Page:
Each autumn, I have traveled down to the Indianapolis area to deliver a local perspective on the economy to the Indiana Economic Development Forum. This autumn, the Forum addresses the theme of “work force training and education.” As I survey Indiana’s economic performance over the past 15 years, it strikes me that Indiana is on the right track with its strategic focus on boosting work force training and education. So too, where feasible, an emphasis on technology transfer, firm growth, and entrepreneurial activity may be needed to create matching job opportunities for the more highly skilled Hoosiers.
Indiana and its neighboring Midwestern states rank near the top in manufacturing concentration. Even so, as the figure below shows, the deep recessions of the early 1980s sharply shifted the region’s share of manufacturing jobs elsewhere (right axis, green line). As the steel and auto industries waned here, the computer and military equipment industries grew elsewhere.
1. Regional manufacturing and personal income
2. Indiana manufacturing and personal income
The figure also reveals the period’s depressing effects on the region’s per capita income as a result of manufacturing job loss and slow recovery (left axis, blue line). Since then, per capita income, as compared to the national average, has not fully recovered in the Great Lakes region, nor in Indiana, for that matter.
However, Indiana’s job growth and share of manufacturing jobs have recently out-performed the surrounding region (bottom chart). Indeed, even though the level of jobs has declined, Indiana has exceeded its 1980s share of the nation’s manufacturing jobs. Consequently, while the relative per capita income in the Great Lakes region has taken a dive over the last few years, Indiana’s income has remained about the same in relation to the national average.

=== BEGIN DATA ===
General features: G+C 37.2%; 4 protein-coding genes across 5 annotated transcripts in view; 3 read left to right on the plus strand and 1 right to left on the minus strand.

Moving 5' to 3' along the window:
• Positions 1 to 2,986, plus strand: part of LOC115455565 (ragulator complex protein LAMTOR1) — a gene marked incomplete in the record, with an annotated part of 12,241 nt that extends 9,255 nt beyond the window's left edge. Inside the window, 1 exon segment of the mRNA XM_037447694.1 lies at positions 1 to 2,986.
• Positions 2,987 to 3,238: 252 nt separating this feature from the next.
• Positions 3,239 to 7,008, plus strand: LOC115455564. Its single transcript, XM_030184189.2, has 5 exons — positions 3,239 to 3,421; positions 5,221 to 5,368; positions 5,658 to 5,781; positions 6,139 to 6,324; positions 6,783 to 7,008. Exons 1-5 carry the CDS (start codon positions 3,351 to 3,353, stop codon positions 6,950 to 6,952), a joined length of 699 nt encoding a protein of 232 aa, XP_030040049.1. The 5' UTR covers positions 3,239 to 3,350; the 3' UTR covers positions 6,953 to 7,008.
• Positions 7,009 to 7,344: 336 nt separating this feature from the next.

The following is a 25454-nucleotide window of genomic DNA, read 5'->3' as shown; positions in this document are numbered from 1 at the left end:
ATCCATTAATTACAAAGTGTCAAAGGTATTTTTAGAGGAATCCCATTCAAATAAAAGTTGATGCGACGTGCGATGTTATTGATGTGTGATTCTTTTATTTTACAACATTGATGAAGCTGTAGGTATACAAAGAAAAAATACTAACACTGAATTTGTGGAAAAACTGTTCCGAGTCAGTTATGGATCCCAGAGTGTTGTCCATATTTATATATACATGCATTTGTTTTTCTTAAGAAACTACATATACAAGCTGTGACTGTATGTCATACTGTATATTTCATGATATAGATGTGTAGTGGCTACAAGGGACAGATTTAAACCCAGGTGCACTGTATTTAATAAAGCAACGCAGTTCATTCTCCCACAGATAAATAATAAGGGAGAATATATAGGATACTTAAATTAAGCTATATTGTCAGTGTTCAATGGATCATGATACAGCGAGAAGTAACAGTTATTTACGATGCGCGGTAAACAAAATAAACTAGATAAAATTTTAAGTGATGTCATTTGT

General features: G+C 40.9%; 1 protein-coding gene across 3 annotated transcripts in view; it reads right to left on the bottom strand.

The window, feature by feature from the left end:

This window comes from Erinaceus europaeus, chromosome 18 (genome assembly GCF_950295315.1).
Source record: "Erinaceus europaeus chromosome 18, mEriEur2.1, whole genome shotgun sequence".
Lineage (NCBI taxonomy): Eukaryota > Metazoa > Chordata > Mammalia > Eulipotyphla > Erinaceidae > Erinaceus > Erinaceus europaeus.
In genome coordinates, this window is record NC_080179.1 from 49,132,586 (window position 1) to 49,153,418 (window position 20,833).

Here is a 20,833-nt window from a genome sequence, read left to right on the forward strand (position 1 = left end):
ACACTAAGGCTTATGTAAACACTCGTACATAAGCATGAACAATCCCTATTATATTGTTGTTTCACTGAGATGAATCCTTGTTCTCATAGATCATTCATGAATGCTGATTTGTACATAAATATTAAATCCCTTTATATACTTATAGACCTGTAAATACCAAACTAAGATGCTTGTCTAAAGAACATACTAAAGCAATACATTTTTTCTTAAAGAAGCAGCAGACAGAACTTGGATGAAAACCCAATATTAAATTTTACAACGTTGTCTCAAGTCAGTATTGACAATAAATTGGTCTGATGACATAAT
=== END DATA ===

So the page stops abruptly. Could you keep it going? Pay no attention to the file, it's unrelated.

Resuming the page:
Something is going right in Indiana, or at least it is going a little better than in surrounding Midwestern states. But given the notably stronger performance gains in Indiana’s share of the nation’s manufacturing jobs, shouldn’t its per capita income be rising a bit, rather than being stuck in place?
The answer again likely lies in today’s broad economic trends. Indiana’s manufacturing wages lie below its Midwestern neighbors. This can be seen in the figure below, which illustrates the higher hourly earnings of production workers in Michigan versus Indiana. Perhaps the state’s favorable wage environment for employers, along with other business climate attractions, partly explain its job share gains in manufacturing, even as per capita income gains are not quite so robust.
3. Manufacturing — average hourly wage
Another reason for less robust progress in Indiana’s per capita income can be found in service sector versus manufacturing wage trends. While average wage levels in manufacturing tend to exceed average service sector wage rates in the nation, service sector wage growth has been catching up to manufacturing.
How can Indiana improve its living standards? In our market-oriented economy, higher wages and earnings are currently being paid to those with higher skills and education. For this reason, investment in education and work force training are one important part in achieving higher income for Hoosiers.
In addition to higher skills, there must be job opportunities available for those enhanced skills and training. Sometimes, such local job opportunities do emerge as new firms and capital investment migrate into states in search of favorable work force skills and education. However, in other instances, skilled workers move out of state in search of greater opportunity. To forestall this loss of skilled workers, Indiana and other states are pursuing not only work force training and education, but also local technology transfer from technical universities along with the encouragement of entrepreneurial ventures.